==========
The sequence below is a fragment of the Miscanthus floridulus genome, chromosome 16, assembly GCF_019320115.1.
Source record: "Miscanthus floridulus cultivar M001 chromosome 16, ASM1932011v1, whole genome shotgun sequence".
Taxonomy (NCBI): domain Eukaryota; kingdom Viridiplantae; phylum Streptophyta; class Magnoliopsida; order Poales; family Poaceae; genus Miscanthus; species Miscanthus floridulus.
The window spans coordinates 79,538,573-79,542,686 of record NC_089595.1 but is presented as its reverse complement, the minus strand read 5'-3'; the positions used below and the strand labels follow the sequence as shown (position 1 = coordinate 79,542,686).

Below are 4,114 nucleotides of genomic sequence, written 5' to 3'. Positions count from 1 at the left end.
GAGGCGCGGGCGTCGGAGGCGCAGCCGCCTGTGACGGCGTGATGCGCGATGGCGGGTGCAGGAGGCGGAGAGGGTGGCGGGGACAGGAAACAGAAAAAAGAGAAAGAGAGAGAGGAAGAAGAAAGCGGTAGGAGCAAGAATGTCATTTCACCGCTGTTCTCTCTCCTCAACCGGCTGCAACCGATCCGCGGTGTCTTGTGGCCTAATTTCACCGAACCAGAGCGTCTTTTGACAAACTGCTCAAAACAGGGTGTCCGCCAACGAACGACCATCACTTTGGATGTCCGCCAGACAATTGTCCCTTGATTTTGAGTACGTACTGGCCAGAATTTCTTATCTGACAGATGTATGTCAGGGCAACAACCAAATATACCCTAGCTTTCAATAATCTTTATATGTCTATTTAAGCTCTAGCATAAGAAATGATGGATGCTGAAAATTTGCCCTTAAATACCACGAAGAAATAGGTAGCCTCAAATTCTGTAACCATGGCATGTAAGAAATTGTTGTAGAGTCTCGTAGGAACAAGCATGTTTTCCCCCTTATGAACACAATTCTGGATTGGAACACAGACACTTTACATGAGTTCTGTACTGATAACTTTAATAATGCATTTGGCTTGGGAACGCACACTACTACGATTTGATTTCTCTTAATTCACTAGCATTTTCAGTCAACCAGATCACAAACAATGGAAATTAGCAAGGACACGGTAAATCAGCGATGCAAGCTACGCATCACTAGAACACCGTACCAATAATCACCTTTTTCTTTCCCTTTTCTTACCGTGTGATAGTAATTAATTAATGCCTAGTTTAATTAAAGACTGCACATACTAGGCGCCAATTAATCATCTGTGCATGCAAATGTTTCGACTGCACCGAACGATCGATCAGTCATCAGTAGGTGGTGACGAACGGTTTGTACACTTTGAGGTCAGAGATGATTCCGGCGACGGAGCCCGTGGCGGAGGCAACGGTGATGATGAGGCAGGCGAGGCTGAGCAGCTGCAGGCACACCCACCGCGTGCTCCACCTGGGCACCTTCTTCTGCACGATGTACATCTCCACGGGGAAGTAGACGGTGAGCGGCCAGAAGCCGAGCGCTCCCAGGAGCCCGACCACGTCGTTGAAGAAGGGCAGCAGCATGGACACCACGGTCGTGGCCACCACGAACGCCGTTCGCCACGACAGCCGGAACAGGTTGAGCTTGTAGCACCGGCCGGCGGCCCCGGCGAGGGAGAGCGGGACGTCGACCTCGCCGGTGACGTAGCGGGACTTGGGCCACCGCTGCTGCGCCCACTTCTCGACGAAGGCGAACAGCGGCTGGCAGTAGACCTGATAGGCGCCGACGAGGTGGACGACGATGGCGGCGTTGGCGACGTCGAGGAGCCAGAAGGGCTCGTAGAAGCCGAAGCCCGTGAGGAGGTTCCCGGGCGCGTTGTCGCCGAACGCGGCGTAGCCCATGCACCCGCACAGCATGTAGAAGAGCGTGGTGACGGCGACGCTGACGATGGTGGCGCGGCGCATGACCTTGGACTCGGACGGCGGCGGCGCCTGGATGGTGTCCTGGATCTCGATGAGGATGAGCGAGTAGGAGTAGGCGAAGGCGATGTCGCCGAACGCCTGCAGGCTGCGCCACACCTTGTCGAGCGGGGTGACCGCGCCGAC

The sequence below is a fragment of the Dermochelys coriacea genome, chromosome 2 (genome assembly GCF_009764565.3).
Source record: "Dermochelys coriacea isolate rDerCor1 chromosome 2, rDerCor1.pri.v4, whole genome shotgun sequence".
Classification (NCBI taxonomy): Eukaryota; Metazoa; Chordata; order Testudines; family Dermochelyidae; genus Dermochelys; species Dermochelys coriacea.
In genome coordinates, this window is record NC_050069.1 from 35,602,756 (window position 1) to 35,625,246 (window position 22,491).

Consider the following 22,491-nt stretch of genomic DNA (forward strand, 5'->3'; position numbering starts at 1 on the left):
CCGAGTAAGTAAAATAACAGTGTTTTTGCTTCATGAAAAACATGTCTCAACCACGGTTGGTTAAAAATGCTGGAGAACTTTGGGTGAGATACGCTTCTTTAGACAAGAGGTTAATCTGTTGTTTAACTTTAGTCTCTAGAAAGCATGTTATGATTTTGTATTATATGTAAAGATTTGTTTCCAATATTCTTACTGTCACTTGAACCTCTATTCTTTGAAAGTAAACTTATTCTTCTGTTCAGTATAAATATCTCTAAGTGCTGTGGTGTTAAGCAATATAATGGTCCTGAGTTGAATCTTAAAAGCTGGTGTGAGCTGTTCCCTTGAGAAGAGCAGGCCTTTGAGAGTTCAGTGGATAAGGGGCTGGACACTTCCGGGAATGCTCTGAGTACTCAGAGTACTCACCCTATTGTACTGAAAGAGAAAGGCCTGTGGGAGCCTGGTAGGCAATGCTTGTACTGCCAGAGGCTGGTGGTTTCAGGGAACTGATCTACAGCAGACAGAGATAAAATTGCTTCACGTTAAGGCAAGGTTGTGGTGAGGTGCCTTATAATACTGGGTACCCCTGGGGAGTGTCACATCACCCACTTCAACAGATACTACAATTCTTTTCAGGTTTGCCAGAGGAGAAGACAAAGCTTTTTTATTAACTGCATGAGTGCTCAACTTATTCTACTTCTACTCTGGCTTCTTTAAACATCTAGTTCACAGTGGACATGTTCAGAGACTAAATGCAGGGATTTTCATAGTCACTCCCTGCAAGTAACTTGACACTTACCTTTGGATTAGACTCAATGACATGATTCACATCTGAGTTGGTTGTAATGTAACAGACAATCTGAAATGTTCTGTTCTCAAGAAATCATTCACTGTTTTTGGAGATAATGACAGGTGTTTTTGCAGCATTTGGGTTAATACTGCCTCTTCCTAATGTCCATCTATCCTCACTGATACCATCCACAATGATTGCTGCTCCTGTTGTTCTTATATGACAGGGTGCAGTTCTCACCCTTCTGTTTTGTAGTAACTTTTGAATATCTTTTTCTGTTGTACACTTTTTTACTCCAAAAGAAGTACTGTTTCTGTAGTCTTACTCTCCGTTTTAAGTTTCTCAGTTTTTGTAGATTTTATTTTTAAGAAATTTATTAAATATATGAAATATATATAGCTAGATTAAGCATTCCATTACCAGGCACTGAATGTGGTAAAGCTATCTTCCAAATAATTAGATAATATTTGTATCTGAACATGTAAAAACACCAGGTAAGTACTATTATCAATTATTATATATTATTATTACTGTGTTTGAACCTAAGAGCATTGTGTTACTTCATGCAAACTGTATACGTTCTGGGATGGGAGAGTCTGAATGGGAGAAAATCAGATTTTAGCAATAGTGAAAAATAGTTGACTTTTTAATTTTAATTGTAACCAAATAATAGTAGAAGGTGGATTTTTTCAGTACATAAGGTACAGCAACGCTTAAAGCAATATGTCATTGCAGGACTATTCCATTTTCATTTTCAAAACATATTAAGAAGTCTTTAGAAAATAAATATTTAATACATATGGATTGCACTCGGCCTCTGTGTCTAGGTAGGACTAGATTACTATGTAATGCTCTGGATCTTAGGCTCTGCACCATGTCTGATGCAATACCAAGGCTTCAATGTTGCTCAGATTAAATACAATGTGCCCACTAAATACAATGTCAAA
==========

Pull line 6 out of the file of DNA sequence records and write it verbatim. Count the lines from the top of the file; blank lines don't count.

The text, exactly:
GAGGCGCGGGCGTCGGAGGCGCAGCCGCCTGTGACGGCGTGATGCGCGATGGCGGGTGCAGGAGGCGGAGAGGGTGGCGGGGACAGGAAACAGAAAAAAGAGAAAGAGAGAGAGGAAGAAGAAAGCGGTAGGAGCAAGAATGTCATTTCACCGCTGTTCTCTCTCCTCAACCGGCTGCAACCGATCCGCGGTGTCTTGTGGCCTAATTTCACCGAACCAGAGCGTCTTTTGACAAACTGCTCAAAACAGGGTGTCCGCCAACGAACGACCATCACTTTGGATGTCCGCCAGACAATTGTCCCTTGATTTTGAGTACGTACTGGCCAGAATTTCTTATCTGACAGATGTATGTCAGGGCAACAACCAAATATACCCTAGCTTTCAATAATCTTTATATGTCTATTTAAGCTCTAGCATAAGAAATGATGGATGCTGAAAATTTGCCCTTAAATACCACGAAGAAATAGGTAGCCTCAAATTCTGTAACCATGGCATGTAAGAAATTGTTGTAGAGTCTCGTAGGAACAAGCATGTTTTCCCCCTTATGAACACAATTCTGGATTGGAACACAGACACTTTACATGAGTTCTGTACTGATAACTTTAATAATGCATTTGGCTTGGGAACGCACACTACTACGATTTGATTTCTCTTAATTCACTAGCATTTTCAGTCAACCAGATCACAAACAATGGAAATTAGCAAGGACACGGTAAATCAGCGATGCAAGCTACGCATCACTAGAACACCGTACCAATAATCACCTTTTTCTTTCCCTTTTCTTACCGTGTGATAGTAATTAATTAATGCCTAGTTTAATTAAAGACTGCACATACTAGGCGCCAATTAATCATCTGTGCATGCAAATGTTTCGACTGCACCGAACGATCGATCAGTCATCAGTAGGTGGTGACGAACGGTTTGTACACTTTGAGGTCAGAGATGATTCCGGCGACGGAGCCCGTGGCGGAGGCAACGGTGATGATGAGGCAGGCGAGGCTGAGCAGCTGCAGGCACACCCACCGCGTGCTCCACCTGGGCACCTTCTTCTGCACGATGTACATCTCCACGGGGAAGTAGACGGTGAGCGGCCAGAAGCCGAGCGCTCCCAGGAGCCCGACCACGTCGTTGAAGAAGGGCAGCAGCATGGACACCACGGTCGTGGCCACCACGAACGCCGTTCGCCACGACAGCCGGAACAGGTTGAGCTTGTAGCACCGGCCGGCGGCCCCGGCGAGGGAGAGCGGGACGTCGACCTCGCCGGTGACGTAGCGGGACTTGGGCCACCGCTGCTGCGCCCACTTCTCGACGAAGGCGAACAGCGGCTGGCAGTAGACCTGATAGGCGCCGACGAGGTGGACGACGATGGCGGCGTTGGCGACGTCGAGGAGCCAGAAGGGCTCGTAGAAGCCGAAGCCCGTGAGGAGGTTCCCGGGCGCGTTGTCGCCGAACGCGGCGTAGCCCATGCACCCGCACAGCATGTAGAAGAGCGTGGTGACGGCGACGCTGACGATGGTGGCGCGGCGCATGACCTTGGACTCGGACGGCGGCGGCGCCTGGATGGTGTCCTGGATCTCGATGAGGATGAGCGAGTAGGAGTAGGCGAAGGCGATGTCGCCGAACGCCTGCAGGCTGCGCCACACCTTGTCGAGCGGGGTGACCGCGCCGAC